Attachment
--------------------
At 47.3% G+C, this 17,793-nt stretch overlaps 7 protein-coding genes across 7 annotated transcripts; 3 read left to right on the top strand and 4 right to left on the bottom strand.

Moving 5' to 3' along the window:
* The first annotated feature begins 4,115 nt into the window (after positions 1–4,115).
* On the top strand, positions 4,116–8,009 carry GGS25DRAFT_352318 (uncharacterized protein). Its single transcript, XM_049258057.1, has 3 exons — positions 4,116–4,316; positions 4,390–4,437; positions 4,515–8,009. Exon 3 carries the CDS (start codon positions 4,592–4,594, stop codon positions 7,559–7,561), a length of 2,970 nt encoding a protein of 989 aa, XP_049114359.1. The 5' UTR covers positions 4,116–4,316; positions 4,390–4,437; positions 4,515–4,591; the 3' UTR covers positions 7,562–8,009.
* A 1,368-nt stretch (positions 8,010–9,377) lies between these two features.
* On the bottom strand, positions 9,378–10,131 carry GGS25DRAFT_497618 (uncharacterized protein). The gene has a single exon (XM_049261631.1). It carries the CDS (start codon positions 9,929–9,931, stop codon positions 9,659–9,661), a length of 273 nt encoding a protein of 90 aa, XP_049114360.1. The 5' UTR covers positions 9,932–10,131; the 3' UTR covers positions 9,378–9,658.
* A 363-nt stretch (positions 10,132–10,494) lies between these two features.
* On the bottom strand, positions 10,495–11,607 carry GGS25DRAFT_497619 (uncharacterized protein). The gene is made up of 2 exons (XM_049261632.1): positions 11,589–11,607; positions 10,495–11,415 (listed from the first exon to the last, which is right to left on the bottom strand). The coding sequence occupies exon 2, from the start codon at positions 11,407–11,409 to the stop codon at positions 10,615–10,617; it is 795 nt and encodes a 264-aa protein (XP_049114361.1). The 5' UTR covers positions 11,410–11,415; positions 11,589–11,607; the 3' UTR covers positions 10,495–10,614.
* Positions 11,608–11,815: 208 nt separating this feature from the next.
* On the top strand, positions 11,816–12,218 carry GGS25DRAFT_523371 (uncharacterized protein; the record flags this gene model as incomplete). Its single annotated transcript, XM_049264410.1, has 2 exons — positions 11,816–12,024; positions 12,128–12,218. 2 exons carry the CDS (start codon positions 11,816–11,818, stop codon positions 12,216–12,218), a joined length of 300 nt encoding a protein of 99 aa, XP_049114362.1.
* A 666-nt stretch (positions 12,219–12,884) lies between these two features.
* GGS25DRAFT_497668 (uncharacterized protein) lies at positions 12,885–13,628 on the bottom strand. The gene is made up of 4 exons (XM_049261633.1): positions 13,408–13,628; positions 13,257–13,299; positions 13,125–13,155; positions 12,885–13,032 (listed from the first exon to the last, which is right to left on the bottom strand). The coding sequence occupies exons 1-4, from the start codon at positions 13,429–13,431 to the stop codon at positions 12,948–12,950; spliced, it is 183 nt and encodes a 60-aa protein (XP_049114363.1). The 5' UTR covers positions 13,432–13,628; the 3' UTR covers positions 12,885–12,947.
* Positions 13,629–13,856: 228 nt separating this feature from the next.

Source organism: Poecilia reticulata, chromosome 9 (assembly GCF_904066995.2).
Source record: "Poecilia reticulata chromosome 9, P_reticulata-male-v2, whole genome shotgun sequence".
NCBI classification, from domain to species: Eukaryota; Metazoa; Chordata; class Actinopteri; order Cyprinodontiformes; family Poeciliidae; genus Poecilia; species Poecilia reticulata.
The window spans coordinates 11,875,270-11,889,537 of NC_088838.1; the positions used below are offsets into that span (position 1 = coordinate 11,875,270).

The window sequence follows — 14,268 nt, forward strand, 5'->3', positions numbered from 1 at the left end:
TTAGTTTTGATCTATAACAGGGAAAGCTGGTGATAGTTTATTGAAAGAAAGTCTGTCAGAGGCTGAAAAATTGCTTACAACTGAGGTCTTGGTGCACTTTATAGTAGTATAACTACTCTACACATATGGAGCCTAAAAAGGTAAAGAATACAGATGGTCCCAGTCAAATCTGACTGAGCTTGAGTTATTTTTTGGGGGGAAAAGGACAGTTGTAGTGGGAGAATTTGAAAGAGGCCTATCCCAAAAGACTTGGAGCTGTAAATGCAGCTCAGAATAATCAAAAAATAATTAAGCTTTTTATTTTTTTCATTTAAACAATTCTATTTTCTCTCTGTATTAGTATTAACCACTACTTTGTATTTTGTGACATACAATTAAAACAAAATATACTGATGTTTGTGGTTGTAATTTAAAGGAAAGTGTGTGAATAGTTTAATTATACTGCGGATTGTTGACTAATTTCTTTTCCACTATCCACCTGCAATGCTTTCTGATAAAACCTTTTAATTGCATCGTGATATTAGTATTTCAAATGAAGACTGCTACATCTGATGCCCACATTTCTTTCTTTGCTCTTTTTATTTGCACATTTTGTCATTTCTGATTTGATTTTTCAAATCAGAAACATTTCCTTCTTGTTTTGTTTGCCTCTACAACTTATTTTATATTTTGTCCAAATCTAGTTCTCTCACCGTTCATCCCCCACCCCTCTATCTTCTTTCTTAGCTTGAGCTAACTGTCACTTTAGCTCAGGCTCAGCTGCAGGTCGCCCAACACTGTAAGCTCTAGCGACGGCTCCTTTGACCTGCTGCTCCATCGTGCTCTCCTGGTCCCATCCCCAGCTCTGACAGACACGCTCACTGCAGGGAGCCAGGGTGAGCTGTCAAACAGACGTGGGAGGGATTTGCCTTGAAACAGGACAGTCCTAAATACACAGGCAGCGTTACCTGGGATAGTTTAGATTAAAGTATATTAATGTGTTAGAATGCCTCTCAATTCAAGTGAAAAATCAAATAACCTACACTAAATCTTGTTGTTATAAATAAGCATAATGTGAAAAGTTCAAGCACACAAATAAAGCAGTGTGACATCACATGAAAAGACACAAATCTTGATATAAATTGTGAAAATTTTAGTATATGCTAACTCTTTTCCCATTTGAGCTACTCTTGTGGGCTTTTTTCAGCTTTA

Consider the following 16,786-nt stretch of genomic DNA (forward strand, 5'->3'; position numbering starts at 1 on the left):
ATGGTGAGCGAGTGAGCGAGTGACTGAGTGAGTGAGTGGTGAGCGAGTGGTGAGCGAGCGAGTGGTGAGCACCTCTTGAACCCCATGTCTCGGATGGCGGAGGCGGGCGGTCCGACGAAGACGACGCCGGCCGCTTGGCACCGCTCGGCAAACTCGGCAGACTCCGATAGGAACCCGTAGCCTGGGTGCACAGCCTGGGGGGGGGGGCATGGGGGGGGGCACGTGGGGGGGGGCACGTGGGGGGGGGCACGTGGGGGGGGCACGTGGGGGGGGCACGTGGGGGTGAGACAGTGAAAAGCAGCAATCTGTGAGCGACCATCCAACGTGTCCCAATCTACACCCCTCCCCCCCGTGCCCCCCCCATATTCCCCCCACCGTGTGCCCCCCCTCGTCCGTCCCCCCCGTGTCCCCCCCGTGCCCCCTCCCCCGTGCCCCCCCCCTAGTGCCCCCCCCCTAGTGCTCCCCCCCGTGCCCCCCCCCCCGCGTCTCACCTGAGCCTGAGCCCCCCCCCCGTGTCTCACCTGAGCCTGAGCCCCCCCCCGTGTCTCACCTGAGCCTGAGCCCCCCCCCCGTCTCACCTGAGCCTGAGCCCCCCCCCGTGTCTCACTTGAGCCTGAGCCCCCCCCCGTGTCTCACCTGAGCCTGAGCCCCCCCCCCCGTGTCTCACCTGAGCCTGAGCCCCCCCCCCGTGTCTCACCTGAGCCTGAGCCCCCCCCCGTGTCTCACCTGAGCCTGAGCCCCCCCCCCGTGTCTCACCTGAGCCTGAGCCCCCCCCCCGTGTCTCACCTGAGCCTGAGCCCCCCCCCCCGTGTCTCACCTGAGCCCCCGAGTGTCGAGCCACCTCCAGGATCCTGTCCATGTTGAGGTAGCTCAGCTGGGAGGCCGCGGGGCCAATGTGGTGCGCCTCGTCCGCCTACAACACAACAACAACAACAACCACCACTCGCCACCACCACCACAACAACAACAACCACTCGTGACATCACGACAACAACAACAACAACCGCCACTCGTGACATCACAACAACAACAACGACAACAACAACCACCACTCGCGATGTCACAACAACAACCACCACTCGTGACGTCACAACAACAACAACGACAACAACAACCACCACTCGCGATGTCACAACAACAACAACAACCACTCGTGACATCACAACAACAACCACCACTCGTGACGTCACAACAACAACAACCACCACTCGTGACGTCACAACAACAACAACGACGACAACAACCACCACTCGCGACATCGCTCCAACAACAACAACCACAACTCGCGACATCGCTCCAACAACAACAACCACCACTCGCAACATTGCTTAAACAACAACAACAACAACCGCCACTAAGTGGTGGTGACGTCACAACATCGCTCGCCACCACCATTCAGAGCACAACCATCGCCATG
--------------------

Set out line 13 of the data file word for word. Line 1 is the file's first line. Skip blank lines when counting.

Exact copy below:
* Positions 13,629–13,856: 228 nt separating this feature from the next.